Impact melt deposits ponded at two elevations (top and bottom darker grey zones) separated by a fault scarp (middle grey zone) on the WNW rim of King crater (76 km diameter). Here is a great example of a 'cross-cutting relationship.' Cross-cutting relationships provide a relative (which came first) timing of events. Knowing the order in which things happened is as important to reconstructing geologic history as knowing what happened. Accurate absolute dating of impact melt is also possible, but only with laboratory analysis of rock samples collected in the field!

See if you can tell what happened first here. Was it the faulting of the crater rim or the deposition of impact melt? Here's a clue: notice how cleanly the edge of the ponded melt material contacts the fault scarp at the bottom left of the Featured Image. Would you expect such a clean margin if 1) hard rock had been ripped apart by a faulting crust, or if 2) the fault happened first and the melt flowed in afterward? Also, notice the 'herringbone' pattern in the melt itself, showing the direction of a flow that started high and cascaded like a waterfall over the fault scarp. Based on this, the faulting may seem to have come first! These massive blocks of lunar crust were in motion minutes after the blast that excavated King crater, and the melt remained molten and mobile long afterward. Or did they happen at the same time? First, what caused the fault? The impact event that created King crater resulted in concentric faults along which large blocks of crust slid, and in some cases collapsed. The melt formed from energy released in the impact. The environment was very dynamic, impact melt was flowing while the crater interior was rebounding and adjusting to the sudden event. So the impact melt likely came to its final form as we see it today some time after most of the major faulting had ceased. However, we cannot be certain that there wasn't some major movement along this fault even after the melt had ponded, and was still molten.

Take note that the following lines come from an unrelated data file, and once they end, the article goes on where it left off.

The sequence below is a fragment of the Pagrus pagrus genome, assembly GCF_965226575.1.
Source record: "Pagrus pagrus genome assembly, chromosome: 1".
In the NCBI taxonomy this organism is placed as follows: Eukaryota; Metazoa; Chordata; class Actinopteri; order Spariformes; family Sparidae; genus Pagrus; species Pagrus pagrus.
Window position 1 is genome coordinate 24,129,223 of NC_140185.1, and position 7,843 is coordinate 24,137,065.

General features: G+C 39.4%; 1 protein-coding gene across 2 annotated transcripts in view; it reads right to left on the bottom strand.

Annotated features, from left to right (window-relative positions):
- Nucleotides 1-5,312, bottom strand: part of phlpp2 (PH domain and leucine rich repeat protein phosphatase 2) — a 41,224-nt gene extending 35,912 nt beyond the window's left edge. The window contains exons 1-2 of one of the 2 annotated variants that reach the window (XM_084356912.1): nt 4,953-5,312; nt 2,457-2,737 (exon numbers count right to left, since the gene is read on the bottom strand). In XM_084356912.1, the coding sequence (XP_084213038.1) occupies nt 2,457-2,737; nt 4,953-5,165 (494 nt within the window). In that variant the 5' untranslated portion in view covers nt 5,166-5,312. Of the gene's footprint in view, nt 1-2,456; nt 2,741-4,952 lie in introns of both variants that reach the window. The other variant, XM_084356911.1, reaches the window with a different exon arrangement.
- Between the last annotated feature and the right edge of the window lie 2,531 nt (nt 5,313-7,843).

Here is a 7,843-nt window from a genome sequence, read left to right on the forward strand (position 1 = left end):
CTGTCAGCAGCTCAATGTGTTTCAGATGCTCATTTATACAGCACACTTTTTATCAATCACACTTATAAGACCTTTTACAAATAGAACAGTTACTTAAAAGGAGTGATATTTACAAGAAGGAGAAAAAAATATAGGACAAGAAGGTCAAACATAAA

What a great puzzle for a future lunar geologist to unravel!

The image below is a slight "zoom-out" to provide a bit more context, and to show how the Featured Image fault scarp is only a small part of another, branching fault scarp. Note also the third, higher level of impact melt deposits in this image (upper left corner).